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Council Rejects State Agencies’ Funding Request For More Sea Lion Traps At Bonneville Dam
Posted on Friday, February 11, 2011 (PST)

Citing the lack of a science review for the proposed project, and the fact that the sea lion removal program has been, at least for now, derailed, the Northwest Power and Conservation Council opted this week to not support a request for the funding to build three floating traps to snare the big marine mammals below the Columbia River’s Bonneville Dam.


The request from Idaho Department of Fish and Game, the Pacific States Marine Fisheries Commission, Washington Department of Fish and Wildlife and Oregon Department of Fish and Wildlife is for $75,857 in expense funds to build additional traps that would help increase the sea lion removal rate. The states have been using three floating traps.


Over the past three years the states, primarily Oregon and Washington, have removed 37 California sea lions from below the dam where the pinnipeds prey on salmon, steelhead and other fish species. NOAA Fisheries Service in March 2008 granted the states the authority under the Marine Mammal Protection Act to lethally remove sea lions that are having a negative impact on salmon and steelhead stocks that are protected under the Endangered Species Act.


The U.S. Court of Appeals for the Ninth Circuit, however, ruled late last year that NOAA Fisheries decision to grant the lethal take authority was legally flawed and required that the decision be rescinded. The federal agency is now mulling whether to develop a new decision that might pass legal muster.


The Pinniped-Fishery Interaction Task Force convened by NOAA Fisheries in November advised that if the removal program was to have any chance to succeed (i.e. reduce predation on salmon to low levels) the effort would have to be stepped up.


“From what I see of the project, I support it,” Washington Council member Tom Karier said, though he qualified that support by saying the removal program needs to be reviewed by the Council’s Independent Scientific Review Panel. 


“It seems like the legal issues might be sorted out soon,” Karier said.


A motion to not approve the funding request was approved by the Council, with Karier and Oregon member Bill Bradbury voting against the motion.


The Council did in February 2008 recommend that the Bonneville Power Administration spend as much as $75,000, “to address the non-lethal hazing elements of the request to support existing activities on the river…” and up to $130,000, “a portion of the request so that the sponsors can purchase the necessary equipment only to conduct capture and marking operations near Bonneville Dam for Fiscal Year 2008,” according to a Jan. 27 staff memo that recommended that the Council not support the 2011 request.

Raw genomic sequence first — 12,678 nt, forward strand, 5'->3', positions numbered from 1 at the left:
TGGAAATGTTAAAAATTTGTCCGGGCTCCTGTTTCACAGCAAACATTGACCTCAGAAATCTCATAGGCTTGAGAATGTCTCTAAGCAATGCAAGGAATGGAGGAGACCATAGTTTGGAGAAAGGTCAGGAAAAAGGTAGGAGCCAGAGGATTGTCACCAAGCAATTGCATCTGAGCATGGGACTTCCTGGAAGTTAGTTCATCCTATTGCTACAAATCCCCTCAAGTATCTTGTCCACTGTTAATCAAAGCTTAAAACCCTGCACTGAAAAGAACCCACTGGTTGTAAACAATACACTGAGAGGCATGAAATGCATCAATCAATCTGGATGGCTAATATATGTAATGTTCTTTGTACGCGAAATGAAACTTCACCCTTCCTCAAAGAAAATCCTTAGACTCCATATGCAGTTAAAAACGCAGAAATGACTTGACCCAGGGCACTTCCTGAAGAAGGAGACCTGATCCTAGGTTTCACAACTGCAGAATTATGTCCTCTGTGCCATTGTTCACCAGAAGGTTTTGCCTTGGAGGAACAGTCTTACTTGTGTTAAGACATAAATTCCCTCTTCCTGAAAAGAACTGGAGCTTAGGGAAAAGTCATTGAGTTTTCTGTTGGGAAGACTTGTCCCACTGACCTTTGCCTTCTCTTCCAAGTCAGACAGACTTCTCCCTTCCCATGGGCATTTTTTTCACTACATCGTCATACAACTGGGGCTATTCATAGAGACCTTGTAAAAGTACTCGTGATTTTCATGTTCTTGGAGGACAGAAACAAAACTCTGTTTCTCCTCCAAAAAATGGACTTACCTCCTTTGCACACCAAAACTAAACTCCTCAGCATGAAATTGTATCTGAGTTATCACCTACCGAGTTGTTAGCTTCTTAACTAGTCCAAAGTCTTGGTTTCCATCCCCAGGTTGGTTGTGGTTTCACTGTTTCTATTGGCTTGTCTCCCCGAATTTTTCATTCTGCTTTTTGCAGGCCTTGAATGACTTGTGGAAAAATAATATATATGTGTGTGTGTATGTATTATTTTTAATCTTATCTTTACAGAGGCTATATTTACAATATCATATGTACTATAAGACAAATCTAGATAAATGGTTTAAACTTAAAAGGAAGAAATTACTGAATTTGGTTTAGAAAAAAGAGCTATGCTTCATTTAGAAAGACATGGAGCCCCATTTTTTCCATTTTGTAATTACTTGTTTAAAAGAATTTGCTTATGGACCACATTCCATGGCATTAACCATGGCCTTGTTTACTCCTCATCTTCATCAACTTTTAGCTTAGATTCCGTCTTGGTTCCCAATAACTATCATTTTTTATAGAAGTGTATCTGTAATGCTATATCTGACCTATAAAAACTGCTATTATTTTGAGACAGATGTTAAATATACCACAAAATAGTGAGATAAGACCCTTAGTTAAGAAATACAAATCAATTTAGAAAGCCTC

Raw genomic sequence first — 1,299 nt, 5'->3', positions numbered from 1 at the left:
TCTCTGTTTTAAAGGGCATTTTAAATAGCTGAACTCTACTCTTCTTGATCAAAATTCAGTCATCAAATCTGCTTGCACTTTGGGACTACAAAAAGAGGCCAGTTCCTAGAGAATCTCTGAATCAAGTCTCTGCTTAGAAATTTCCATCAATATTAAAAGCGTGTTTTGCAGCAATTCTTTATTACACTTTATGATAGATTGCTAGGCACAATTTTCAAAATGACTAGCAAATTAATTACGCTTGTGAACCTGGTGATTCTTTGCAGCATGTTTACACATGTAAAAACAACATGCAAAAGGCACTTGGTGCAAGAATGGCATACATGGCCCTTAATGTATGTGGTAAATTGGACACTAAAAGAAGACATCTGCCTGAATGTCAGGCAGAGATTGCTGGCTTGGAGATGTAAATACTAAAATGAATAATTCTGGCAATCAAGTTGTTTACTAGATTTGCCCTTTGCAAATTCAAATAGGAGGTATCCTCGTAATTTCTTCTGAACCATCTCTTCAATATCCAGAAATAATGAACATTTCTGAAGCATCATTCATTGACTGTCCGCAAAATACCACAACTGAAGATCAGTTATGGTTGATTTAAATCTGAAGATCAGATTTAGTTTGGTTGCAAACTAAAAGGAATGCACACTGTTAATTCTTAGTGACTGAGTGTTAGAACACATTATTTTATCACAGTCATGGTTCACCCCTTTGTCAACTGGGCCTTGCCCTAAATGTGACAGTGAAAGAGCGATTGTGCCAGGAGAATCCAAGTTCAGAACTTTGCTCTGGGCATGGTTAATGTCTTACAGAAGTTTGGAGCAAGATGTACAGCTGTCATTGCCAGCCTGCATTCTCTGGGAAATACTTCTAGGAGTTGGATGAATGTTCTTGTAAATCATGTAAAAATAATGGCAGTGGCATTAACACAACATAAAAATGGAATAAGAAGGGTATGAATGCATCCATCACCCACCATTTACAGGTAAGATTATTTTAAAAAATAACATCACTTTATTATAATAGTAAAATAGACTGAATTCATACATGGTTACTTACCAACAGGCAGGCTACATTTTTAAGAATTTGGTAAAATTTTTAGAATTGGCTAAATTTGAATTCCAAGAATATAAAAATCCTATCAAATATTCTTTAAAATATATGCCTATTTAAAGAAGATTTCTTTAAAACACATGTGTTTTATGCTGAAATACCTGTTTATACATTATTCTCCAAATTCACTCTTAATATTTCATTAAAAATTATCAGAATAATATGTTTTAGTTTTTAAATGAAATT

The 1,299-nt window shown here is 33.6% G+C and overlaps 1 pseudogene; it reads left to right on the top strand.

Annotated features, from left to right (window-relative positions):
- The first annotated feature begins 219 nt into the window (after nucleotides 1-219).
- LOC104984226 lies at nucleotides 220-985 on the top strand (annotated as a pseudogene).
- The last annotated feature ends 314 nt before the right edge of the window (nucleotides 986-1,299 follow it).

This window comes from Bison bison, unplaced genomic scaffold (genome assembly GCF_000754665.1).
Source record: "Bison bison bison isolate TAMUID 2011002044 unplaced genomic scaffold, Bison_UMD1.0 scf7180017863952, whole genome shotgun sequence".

BPA funds the Council’s Columbia River Basin Fish and Wildlife Program as mitigation for impacts to fish and wildlife from the Columbia-Snake river hydro system and makes final funding decisions. A Jan. 26 letter from BPA Fish and Wildlife Director Bill Maslen said that the agency did not support the funding request. BPA markets power generated in the Federal Columbia River Power System.


“Although BPA recognizes the importance of managing predation on ESA listed salmon, agency policy does not support BPA funding for the lethal removal of California sea lions from the Columbia River system,” Maslen’s letter says. “This policy was established in 2008, after BPA funded the original request for more traps. BPA’s rationale for this position is based upon ongoing litigation regarding lethal removal of sea lions and recognition of NOAA Fisheries as the lead Federal entity responsible for this type of action (e.g., management of California sea lions).” BPA has not been involved at any point in that decision process or the litigation.


“Under the Marine Mammal Protection Act (MMPA), NOAA is the lead agency for managing and overseeing California sea lion populations. The states are delegated authority by NOAA to undertake lethal removal. There is no clear nexus between sea lion predation and the FCRPS below Bonneville Dam,” the letter says.


“Given the circumstances, BPA funding for additional traps would raise significant concerns relative to the Northwest Power Act’s in lieu prohibition, and as well raise questions regarding potential augmentation of NOAA appropriations,” the letter says.


“Because the additional traps will be used to directly lethally remove sea lions, BPA cannot support the request. BPA will continue to support activities that monitor and address pinniped predation (e.g., hazing and monitoring), but BPA will not fund actions that directly support lethal removal.”


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